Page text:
This morning was one of the coldest I’ve ever known here in Orange. A heavy frost reached almost to the back door and made our early start that much harder. Alice and I were off to pick up a poddy calf, an early 11th birthday present. But on the way we met up with Mum and Dad and my brother and his family at the Tarana Markets.
A couple of years ago we finished up a 12-year stint doing farmers markets most weekends (for our meat business Mandagery Creek Venison), so I now get a big kick out of going along to a market as a ‘punter’ just to browse and shop and enjoy the experience from the other side of the market stall. Also, Mum has been raving about this market for a while now and so I was super keen to finally get there.
Tarana is a small village between Oberon and Lithgow and is just 15 minutes drive from my parents’ place at Rydal. The whole Tarana valley has long been one of my favourite parts of the world and its attraction grew significantly when, a few months ago, a regular market was organised for the fourth Sunday of every month.
It now attracts a range of quality stall holders and as a result – a good crowd from all over the district. Today we browsed locally grown saffron to raw honey, lamb, beef, bread, bagels, pastries, fresh produce, plants and great coffee – there’s lots on offer. But the thing I love most, is that this is one of the few, true farmers markets out there – all legit local with stalls manned (or womaned) by the actual farmer, held in a park by the pub with no bells or whistles, just a sunny meeting place for the community to grab a coffee, listen to some live music (it was great) and support their farmers.
The Lithgow Men’s Shed also has a stall there, selling beautiful wooden toys (exhibit A in my nephew Hugo’s little hand above) for just a couple of dollars each (for realz).
So back to this calf I mentioned. Her name is Milly, she is a two-week old Belted Galloway from Dad’s herd and here’s the sad bit, born a twin, she was rejected by her mother and left alone with no food source and in need of some TLC. This was amply provided by Mum and Dad. But because they spend a bit of time in Sydney, the constant care a poddy needs wasn’t all that easy to organise for then. So it worked out nicely that Alice fell in love with her instantly. And despite warnings that ‘she hasn’t got a very good belt’ (I think the same could be said of me) we put our hands up, or rather Alice did, proclaiming that Milly was all she could wish for for her 11th birthday next week.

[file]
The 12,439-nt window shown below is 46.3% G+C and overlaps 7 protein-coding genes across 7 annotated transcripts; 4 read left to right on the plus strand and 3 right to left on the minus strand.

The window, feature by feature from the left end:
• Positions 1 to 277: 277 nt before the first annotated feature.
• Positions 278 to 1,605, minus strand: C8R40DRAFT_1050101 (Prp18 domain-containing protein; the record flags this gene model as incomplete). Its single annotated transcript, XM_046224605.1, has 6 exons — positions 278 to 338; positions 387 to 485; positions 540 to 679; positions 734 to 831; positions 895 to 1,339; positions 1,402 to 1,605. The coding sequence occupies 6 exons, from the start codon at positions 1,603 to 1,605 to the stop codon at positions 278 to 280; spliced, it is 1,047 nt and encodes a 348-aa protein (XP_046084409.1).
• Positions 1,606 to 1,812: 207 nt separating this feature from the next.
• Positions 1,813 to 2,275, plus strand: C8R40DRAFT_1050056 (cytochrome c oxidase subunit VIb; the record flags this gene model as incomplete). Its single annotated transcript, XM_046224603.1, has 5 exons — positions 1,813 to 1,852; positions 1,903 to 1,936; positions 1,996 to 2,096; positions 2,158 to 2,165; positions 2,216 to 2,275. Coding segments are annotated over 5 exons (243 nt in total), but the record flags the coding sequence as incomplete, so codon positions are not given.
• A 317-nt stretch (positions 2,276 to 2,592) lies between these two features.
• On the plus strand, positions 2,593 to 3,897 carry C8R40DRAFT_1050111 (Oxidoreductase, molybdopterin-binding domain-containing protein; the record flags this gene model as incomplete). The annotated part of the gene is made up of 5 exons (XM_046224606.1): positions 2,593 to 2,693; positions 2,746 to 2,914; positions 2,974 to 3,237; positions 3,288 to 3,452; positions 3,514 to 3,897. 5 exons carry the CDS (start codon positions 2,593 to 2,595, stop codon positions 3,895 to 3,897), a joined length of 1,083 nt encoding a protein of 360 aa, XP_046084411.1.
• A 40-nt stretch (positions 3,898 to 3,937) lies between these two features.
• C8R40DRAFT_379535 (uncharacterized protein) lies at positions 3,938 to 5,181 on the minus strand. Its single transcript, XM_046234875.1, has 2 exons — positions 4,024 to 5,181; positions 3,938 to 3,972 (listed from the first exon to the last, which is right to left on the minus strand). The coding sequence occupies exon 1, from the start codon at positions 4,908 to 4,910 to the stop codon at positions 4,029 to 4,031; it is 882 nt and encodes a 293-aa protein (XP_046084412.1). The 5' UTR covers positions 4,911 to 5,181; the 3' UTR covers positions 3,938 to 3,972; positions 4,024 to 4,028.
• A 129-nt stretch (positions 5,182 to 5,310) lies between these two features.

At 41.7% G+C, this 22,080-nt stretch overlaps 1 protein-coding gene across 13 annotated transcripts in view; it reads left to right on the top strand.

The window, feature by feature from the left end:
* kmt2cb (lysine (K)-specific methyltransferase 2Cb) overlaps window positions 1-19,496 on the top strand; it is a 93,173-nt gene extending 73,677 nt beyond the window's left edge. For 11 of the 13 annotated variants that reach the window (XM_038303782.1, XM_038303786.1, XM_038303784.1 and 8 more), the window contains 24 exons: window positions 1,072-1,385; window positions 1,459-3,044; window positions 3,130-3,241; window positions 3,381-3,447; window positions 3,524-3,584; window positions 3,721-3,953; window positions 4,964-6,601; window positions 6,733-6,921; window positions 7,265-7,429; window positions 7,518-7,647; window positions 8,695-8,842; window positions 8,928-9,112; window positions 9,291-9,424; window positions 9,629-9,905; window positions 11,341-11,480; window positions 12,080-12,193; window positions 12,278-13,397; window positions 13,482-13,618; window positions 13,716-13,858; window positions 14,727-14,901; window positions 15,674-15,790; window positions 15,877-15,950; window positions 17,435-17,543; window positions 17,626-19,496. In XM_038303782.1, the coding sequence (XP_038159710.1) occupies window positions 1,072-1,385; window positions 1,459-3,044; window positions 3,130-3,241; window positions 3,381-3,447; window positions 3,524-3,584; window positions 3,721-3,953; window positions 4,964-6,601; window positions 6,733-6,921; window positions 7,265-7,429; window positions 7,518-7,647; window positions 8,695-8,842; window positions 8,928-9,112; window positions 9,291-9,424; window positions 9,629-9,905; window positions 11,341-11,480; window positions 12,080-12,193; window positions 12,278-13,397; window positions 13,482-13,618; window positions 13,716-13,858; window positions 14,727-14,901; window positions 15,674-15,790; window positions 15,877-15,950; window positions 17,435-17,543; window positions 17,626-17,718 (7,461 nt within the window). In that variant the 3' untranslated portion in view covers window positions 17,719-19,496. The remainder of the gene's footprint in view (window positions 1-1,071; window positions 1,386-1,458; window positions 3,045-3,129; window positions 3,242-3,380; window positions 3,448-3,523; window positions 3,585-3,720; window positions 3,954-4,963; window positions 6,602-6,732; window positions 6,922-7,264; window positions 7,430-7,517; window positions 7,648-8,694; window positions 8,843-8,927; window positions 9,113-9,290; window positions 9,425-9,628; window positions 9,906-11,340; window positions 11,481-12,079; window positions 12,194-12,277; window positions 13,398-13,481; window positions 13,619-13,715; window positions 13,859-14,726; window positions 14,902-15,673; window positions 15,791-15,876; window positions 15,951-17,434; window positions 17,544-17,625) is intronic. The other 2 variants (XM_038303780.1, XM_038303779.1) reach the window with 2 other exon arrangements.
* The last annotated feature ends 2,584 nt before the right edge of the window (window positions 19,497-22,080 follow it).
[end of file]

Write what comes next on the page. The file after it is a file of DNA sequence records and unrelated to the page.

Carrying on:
So back to Rydal we went to pick up the calf, grab a quick lunch with the family and head home, me keeping all fingers and toes crossed that Milly could refrain from doing anything smelly in the boot. She did, bless her furry socks.
And now, we have a tiny wee calf to care for, tucked up in one of the small yards behind the house.
Other good things we brought home from today’s outing; a braid of Pitt and George Turkish bread and a basket of produce including a big cauliflower that we just enjoyed for dinner, roasted then blitzed and served with yogurt and sesame salt (recipe below). Plus, a red chair, basket and two embroidered tablecloths from a clearing sale we passed between Tarana and Rydal.
All in all, a productive outing. x
Roasted cauliflower soup with sesame salt
1 large head of cauliflower
3 good sized garlic cloves
1 tsp ground cumin
1 tsp ground coriander
1 tsp sea salt
4 tbsp olive oil
6 cups stock (I had a chicken stock in the fridge but use whatever you like/have handy)
Preheat oven to 200C. Combine the cauliflower, garlic, spices, salt and olive oil in a large baking tray and toss to combine. Roast for 30 minutes or until cauliflower is soft and beginning to caramelise. Blitz in batches with the stock and transfer to a saucepan. Reheat then serve with a dollop of natural yogurt, sesame salt and some nice crusty Turkish bread. Serves 6.
This recipe was given to me by a friend Sinden and is an absolute winner – I take jars of the stuff away on holidays and sprinkle it on everything from scrambled eggs to soups, salads and roasted vegetables.
1 tsp sea salt
20 tsp sesame seeds
Place sea salt in your mortar and pestle bowl. Gently and carefully toast the sesame seeds in a dry frying pan on medium-high heat until golden and aromatic. Tip into the mortar bowl and bash until most of the sesame seeds are broken up. Store in an airtight container or glass jar for a couple of weeks.